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Party video turns up on YouTube, and Mom's mad

December 07, 2009

Dear Amy: My 10-year-old son attended a classmate's birthday party held in a public venue. Afterward, food was served at the birthday boy's home.

Video was taken of the children in both places, and the video was posted on YouTube.

We don't know the family all that well, and we were surprised to see very clear images of our child on YouTube. I called the mom and politely expressed my unhappiness.

Am I mistaken to believe that they took this a bit far without the parents' OK?

Somewhere in Suburbia

Dear Somewhere: While your shock would be completely justified if this home video were broadcast on your local TV news without your OK, YouTube is a video-sharing site, and many people see the site as a benign way to enjoy and share footage without going to the trouble and expense of reproducing and distributing it.

Video of your son will end up on YouTube when he appears in his school's holiday concert, basketball tournament or Boy Scouts awards ceremony. He and his friends will make films and post them on YouTube.

While I understand your rational parental concern about use of your son's image without his (or your) consent, you should use this opportunity to educate your child about the risks of video sharing.

I think all concerned parents regret the loss of privacy their children will experience as they grow up in our virtual world. But it is your son's world to inherit, and you should work with him to make sure he is cautious -- and aware of the consequences. Tell him that when there is a camera around, he should assume you -- and the rest of us -- are watching.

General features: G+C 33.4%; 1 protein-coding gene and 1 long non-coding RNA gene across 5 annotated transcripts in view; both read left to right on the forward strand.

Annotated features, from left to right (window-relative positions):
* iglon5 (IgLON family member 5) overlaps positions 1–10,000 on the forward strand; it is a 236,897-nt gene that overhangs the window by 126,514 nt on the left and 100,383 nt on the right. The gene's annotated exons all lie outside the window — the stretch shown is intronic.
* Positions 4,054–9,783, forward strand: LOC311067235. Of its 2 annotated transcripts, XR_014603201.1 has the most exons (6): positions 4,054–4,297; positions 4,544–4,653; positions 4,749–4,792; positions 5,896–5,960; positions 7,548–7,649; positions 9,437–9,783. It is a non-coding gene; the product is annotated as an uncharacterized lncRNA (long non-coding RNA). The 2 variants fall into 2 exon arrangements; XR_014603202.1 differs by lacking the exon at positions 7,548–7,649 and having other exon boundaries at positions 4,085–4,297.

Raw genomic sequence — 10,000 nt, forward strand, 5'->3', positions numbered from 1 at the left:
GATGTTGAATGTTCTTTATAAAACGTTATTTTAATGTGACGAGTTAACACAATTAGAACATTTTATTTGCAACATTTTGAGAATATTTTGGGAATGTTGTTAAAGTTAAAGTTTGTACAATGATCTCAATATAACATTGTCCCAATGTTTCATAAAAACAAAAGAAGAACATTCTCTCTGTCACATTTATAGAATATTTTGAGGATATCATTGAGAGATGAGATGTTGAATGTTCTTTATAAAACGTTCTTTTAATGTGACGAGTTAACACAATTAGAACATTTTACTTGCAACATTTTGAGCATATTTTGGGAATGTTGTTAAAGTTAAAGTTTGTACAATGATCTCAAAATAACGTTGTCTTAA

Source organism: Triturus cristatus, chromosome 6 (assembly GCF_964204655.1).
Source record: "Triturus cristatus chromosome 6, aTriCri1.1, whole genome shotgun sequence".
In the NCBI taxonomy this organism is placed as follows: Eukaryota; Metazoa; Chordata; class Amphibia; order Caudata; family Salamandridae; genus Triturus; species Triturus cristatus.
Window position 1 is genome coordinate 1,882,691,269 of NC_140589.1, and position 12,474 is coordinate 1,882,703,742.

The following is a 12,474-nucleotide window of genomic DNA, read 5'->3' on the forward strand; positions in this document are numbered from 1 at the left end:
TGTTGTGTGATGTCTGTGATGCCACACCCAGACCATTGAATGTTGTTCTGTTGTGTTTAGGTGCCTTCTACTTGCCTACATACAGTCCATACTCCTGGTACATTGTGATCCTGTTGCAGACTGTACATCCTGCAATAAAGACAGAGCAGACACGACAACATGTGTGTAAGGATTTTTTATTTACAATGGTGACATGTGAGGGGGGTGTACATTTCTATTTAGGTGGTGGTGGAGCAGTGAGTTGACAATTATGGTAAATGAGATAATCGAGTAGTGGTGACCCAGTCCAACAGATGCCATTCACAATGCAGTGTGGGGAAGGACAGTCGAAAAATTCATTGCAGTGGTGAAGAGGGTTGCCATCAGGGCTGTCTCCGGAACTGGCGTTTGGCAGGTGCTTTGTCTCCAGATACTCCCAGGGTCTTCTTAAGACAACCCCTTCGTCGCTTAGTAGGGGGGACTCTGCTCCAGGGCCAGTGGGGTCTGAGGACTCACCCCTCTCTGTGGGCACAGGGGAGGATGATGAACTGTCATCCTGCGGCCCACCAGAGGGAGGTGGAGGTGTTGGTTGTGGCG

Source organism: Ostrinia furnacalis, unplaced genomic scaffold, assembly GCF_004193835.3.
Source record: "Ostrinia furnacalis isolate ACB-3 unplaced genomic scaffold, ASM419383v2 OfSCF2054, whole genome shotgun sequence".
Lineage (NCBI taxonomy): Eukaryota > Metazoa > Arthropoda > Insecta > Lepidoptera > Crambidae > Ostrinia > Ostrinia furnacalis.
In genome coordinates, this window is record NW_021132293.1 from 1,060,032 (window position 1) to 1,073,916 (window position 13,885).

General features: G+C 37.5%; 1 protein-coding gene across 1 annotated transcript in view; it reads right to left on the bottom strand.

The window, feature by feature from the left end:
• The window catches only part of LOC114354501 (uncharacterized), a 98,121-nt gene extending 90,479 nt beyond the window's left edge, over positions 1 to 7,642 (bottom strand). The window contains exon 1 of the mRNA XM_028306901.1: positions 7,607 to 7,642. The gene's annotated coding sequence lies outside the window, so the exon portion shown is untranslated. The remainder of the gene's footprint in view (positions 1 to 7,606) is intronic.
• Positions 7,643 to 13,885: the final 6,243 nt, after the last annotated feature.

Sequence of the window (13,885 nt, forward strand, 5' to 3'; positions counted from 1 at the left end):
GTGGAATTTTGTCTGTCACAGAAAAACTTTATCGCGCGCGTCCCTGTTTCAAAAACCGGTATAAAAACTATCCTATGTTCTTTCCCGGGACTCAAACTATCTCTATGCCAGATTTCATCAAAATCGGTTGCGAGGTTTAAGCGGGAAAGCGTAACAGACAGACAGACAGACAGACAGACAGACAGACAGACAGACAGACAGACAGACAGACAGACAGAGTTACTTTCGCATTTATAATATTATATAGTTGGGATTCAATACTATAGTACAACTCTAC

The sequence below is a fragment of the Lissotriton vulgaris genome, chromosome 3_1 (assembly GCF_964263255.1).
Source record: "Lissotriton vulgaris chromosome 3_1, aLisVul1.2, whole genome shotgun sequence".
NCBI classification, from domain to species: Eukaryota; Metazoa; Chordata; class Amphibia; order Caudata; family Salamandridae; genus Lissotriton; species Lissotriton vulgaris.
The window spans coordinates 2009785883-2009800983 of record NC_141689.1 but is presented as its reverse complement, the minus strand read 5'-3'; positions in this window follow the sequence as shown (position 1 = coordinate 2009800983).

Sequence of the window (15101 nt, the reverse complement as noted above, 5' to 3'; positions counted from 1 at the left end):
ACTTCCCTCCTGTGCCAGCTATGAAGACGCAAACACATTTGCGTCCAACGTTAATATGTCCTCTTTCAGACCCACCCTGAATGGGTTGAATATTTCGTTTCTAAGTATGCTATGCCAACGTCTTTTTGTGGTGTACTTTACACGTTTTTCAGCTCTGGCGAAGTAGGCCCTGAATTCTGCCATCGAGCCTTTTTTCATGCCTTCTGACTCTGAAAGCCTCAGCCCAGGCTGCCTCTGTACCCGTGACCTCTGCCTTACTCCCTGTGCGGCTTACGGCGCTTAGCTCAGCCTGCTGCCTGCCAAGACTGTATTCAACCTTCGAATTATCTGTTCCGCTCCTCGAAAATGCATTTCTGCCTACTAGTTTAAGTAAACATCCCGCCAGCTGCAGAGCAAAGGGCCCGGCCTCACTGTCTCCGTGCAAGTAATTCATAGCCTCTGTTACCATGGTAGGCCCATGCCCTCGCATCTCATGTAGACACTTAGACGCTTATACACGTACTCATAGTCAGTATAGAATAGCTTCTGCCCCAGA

::

Dear Amy: With Christmas card season upon us, may I make a suggestion?

My family has been going through a divorce for the last couple of years. The first Christmas my family and I were going through this, nobody sent us a card.

It was so painful.

The holidays were hard enough on us, but we felt neglected at the time; we could have used some cheer.

Readers, if you know a family in a similar situation, please don't cross them off your list just because it's awkward.

Just address your cards to "The Jones Family" and tell them you are thinking of them.

It would have meant the world to us.

A Single Mom

Dear Mom: Thank you for the reminder of how important these seasonal greetings can be -- I assume you are sending your cards too.

Send questions to Amy Dickinson by e-mail to askamy@tribune.com or by mail to Ask Amy, Chicago Tribune, TT500, 435 N. Michigan Ave., Chicago, IL 60611.

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